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The Case Against Taking Social Security at 62

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FILE: Trays of printed social security checks wait to be mailed from the U.S. Treasury's Financial Management services facility in Philadelphia. (AP)

Dear Dr. Don,

What's the best time to file for Social Security retirement benefits? I'm 62, single and currently working as an insurance broker. I'm thinking of collecting Social Security now, so I can slow down and enter retirement gradually. I earn about $40,000, and I also have rental income and two small mortgage payments to make for the next 30 years. I don't need my Social Security income now, but I can't see why I should wait.

Thanks,

-- Joanna Juncture

Dear Joanna, If you don't need the money now, then my recommendation is for you to wait until at least your full retirement age, 66, to file for benefits. It may be good to wait even longer, perhaps to age 70, since you'll receive a higher payment in the form of delayed retirement credits.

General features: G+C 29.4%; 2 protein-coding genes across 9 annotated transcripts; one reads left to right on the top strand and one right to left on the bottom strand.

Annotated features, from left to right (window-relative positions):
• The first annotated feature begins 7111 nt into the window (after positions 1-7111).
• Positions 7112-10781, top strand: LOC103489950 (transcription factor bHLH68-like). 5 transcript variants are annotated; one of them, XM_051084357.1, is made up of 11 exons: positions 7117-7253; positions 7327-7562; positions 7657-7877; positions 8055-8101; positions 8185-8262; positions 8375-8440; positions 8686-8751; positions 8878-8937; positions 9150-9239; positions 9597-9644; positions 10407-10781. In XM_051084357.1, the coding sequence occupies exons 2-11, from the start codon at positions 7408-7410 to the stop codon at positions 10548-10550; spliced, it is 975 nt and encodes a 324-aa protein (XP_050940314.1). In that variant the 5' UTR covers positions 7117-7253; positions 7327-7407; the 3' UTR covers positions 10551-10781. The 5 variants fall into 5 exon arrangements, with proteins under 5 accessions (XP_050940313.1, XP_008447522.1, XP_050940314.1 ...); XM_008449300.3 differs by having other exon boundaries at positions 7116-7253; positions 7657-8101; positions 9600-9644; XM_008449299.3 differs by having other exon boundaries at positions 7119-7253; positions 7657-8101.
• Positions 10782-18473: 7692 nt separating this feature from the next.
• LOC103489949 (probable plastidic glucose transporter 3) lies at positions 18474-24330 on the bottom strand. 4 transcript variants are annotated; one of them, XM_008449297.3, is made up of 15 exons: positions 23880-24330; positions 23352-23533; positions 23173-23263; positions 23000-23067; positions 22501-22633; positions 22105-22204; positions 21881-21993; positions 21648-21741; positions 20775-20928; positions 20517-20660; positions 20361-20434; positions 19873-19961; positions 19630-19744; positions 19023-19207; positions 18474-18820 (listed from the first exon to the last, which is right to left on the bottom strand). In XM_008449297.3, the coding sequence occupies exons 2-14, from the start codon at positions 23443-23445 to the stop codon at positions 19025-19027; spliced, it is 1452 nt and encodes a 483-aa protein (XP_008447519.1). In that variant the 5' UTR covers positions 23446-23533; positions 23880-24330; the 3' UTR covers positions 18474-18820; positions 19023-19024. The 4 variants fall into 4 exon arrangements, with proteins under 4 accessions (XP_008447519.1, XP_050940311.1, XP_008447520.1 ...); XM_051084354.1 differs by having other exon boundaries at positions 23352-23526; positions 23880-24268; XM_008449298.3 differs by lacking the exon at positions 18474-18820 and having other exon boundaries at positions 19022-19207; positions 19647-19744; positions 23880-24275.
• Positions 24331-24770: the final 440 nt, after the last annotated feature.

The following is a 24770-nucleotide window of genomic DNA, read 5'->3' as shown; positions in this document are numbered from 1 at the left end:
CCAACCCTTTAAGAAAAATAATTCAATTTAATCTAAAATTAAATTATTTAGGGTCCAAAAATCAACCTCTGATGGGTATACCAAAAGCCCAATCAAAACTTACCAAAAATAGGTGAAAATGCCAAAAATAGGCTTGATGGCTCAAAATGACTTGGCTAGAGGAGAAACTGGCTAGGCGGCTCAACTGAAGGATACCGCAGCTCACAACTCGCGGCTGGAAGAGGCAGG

Too many people have the mindset that they want to maximize the amount of money they get from Social Security. And since life is uncertain, they file as soon as they're eligible. That's a misplaced concern. Government studies show that retirees, on average, receive the same amount of money in Social Security benefits no matter when they file for benefits.

So, if you're in good health and you don't need the money, you should wait.

By waiting, you earn a higher monthly benefit. And that higher benefit, like all Social Security retirement benefits, is indexed for inflation. So waiting helps ensure you have more money in your later years.

And remember: The option to file is always there. You don't need to file now as a precautionary measure.

Also, please note that if you file early while you're still earning income, you may further reduce your benefit. You should check with your accountant if you're uncertain how your residual income is treated in the benefits calculation. You'll also owe income taxes on your Social Security benefits along with your other income.

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